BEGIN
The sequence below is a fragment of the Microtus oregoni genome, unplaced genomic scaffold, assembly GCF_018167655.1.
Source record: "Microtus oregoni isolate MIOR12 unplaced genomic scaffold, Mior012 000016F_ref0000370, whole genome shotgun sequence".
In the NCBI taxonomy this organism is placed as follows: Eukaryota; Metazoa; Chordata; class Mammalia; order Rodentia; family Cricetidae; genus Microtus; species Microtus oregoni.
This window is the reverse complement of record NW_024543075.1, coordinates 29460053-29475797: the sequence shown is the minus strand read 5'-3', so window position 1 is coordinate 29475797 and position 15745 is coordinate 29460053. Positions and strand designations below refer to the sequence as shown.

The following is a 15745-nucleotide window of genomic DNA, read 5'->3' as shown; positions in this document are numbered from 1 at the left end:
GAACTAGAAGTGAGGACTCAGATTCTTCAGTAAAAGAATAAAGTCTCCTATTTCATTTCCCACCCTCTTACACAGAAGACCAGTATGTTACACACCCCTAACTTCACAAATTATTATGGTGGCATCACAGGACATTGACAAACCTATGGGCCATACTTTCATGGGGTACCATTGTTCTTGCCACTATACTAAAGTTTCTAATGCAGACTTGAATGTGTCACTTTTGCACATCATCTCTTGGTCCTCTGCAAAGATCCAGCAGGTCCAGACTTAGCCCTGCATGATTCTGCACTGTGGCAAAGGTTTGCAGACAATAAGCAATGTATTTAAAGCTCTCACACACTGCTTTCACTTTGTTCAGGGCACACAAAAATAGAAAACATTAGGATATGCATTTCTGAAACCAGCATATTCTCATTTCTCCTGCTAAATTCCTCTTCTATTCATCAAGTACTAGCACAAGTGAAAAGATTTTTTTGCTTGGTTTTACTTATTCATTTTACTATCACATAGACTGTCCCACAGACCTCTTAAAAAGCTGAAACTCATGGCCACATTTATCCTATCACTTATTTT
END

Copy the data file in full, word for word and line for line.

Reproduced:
The sequence below is a fragment of the Microtus oregoni genome, unplaced genomic scaffold, assembly GCF_018167655.1.
Source record: "Microtus oregoni isolate MIOR12 unplaced genomic scaffold, Mior012 000016F_ref0000370, whole genome shotgun sequence".
In the NCBI taxonomy this organism is placed as follows: Eukaryota; Metazoa; Chordata; class Mammalia; order Rodentia; family Cricetidae; genus Microtus; species Microtus oregoni.
This window is the reverse complement of record NW_024543075.1, coordinates 29460053-29475797: the sequence shown is the minus strand read 5'-3', so window position 1 is coordinate 29475797 and position 15745 is coordinate 29460053. Positions and strand designations below refer to the sequence as shown.

The following is a 15745-nucleotide window of genomic DNA, read 5'->3' as shown; positions in this document are numbered from 1 at the left end:
GAACTAGAAGTGAGGACTCAGATTCTTCAGTAAAAGAATAAAGTCTCCTATTTCATTTCCCACCCTCTTACACAGAAGACCAGTATGTTACACACCCCTAACTTCACAAATTATTATGGTGGCATCACAGGACATTGACAAACCTATGGGCCATACTTTCATGGGGTACCATTGTTCTTGCCACTATACTAAAGTTTCTAATGCAGACTTGAATGTGTCACTTTTGCACATCATCTCTTGGTCCTCTGCAAAGATCCAGCAGGTCCAGACTTAGCCCTGCATGATTCTGCACTGTGGCAAAGGTTTGCAGACAATAAGCAATGTATTTAAAGCTCTCACACACTGCTTTCACTTTGTTCAGGGCACACAAAAATAGAAAACATTAGGATATGCATTTCTGAAACCAGCATATTCTCATTTCTCCTGCTAAATTCCTCTTCTATTCATCAAGTACTAGCACAAGTGAAAAGATTTTTTTGCTTGGTTTTACTTATTCATTTTACTATCACATAGACTGTCCCACAGACCTCTTAAAAAGCTGAAACTCATGGCCACATTTATCCTATCACTTATTTT